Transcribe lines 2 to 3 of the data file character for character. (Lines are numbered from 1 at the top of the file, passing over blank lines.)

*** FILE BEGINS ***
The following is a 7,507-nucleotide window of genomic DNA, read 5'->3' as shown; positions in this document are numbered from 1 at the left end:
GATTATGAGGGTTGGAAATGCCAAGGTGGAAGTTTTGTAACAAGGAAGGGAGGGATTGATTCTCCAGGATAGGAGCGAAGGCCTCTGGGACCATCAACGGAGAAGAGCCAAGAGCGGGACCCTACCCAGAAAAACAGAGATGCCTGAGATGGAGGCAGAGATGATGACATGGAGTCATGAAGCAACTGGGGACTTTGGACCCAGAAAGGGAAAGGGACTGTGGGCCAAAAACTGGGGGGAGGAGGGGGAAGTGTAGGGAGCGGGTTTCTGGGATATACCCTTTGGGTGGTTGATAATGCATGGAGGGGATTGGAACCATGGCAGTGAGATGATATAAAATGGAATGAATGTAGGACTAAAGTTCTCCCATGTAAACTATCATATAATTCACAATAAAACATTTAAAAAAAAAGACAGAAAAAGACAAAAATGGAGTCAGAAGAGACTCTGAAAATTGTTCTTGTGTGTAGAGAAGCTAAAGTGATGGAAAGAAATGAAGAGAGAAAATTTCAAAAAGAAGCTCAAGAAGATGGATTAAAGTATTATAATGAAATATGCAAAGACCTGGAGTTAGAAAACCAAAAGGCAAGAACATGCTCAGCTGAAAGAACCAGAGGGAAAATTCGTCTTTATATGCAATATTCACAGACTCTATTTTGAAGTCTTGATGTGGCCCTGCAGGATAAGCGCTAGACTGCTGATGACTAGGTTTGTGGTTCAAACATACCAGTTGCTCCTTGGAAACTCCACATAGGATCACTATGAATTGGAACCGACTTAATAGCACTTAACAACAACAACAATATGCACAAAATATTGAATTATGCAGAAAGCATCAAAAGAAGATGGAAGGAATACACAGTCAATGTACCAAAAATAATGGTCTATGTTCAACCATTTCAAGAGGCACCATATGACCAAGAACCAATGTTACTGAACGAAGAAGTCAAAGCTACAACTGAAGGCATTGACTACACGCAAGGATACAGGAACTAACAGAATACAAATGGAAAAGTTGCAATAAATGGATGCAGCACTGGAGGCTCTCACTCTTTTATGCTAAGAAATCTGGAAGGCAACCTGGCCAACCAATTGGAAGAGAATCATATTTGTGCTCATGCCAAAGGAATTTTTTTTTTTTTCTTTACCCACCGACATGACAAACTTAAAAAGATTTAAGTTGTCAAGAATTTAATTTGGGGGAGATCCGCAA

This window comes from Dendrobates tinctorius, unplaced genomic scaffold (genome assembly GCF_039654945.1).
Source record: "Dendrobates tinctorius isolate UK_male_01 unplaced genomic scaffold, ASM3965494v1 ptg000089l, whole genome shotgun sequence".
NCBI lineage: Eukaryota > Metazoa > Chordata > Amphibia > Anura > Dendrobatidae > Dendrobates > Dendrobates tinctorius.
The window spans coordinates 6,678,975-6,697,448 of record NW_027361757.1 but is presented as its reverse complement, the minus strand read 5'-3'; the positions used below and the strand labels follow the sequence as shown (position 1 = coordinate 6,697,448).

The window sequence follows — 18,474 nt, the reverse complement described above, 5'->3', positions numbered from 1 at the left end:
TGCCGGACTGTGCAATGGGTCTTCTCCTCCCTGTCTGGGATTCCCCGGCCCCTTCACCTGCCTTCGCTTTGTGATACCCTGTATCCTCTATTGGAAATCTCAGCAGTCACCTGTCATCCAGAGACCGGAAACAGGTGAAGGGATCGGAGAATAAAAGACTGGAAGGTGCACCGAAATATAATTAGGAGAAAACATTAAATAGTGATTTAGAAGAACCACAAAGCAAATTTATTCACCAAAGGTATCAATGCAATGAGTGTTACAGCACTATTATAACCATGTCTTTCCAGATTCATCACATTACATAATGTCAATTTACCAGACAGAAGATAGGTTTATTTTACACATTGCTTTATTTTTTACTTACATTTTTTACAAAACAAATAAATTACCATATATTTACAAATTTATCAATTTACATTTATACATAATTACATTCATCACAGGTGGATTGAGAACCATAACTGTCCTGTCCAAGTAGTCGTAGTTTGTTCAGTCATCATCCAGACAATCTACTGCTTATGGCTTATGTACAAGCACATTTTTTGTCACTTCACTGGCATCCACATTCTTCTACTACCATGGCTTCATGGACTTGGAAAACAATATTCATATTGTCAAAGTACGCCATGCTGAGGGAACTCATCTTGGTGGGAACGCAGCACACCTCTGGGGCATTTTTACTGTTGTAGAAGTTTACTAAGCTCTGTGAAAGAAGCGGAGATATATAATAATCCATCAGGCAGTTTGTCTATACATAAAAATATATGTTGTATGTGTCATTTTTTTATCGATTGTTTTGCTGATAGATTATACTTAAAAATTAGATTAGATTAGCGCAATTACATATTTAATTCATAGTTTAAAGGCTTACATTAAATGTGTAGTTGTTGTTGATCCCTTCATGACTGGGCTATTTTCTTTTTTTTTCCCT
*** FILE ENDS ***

GATTATGAGGGTTGGAAATGCCAAGGTGGAAGTTTTGTAACAAGGAAGGGAGGGATTGATTCTCCAGGATAGGAGCGAAGGCCTCTGGGACCATCAACGGAGAAGAGCCAAGAGCGGGACCCTACCCAGAAAAACAGAGATGCCTGAGATGGAGGCAGAGATGATGACATGGAGTCATGAAGCAACTGGGGACTTTGGACCCAGAAAGGGAAAGGGACTGTGGGCCAAAAACTGGGGGGAGGAGGGGGAAGTGTAGGGAGCGGGTTTCTGGGATATACCCTTTGGGTGGTTGATAATGCATGGAGGGGATTGGAACCATGGCAGTGAGATGATATAAAATGGAATGAATGTAGGACTAAAGTTCTCCCATGTAAACTATCATATAATTCACAATAAAACATTTAAAAAAAAAGACAGAAAAAGACAAAAATGGAGTCAGAAGAGACTCTGAAAATTGTTCTTGTGTGTAGAGAAGCTAAAGTGATGGAAAGAAATGAAGAGAGAAAATTTCAAAAAGAAGCTCAAGAAGATGGATTAAAGTATTATAATGAAATATGCAAAGACCTGGAGTTAGAAAACCAAAAGGCAAGAACATGCTCAGCTGAAAGAACCAGAGGGAAAATTCGTCTTTATATGCAATATTCACAGACTCTATTTTGAAGTCTTGATGTGGCCCTGCAGGATAAGCGCTAGACTGCTGATGACTAGGTTTGTGGTTCAAACATACCAGTTGCTCCTTGGAAACTCCACATAGGATCACTATGAATTGGAACCGACTTAATAGCACTTAACAACAACAACAATATGCACAAAATATTGAATTATGCAGAAAGCATCAAAAGAAGATGGAAGGAATACACAGTCAATGTACCAAAAATAATGGTCTATGTTCAACCATTTCAAGAGGCACCATATGACCAAGAACCAATGTTACTGAACGAAGAAGTCAAAGCTACAACTGAAGGCATTGACTACACGCAAGGATACAGGAACTAACAGAATACAAATGGAAAAGTTGCAATAAATGGATGCAGCACTGGAGGCTCTCACTCTTTTATGCTAAGAAATCTGGAAGGCAACCTGGCCAACCAATTGGAAGAGAATCATATTTGTGCTCATGCCAAAGGAATTTTTTTTTTTTTCTTTACCCACCGACATGACAAACTTAAAAAGATTTAAGTTGTCAAGAATTTAATTTGGGGGAGATCCGCAA

This window comes from Dendrobates tinctorius, unplaced genomic scaffold (genome assembly GCF_039654945.1).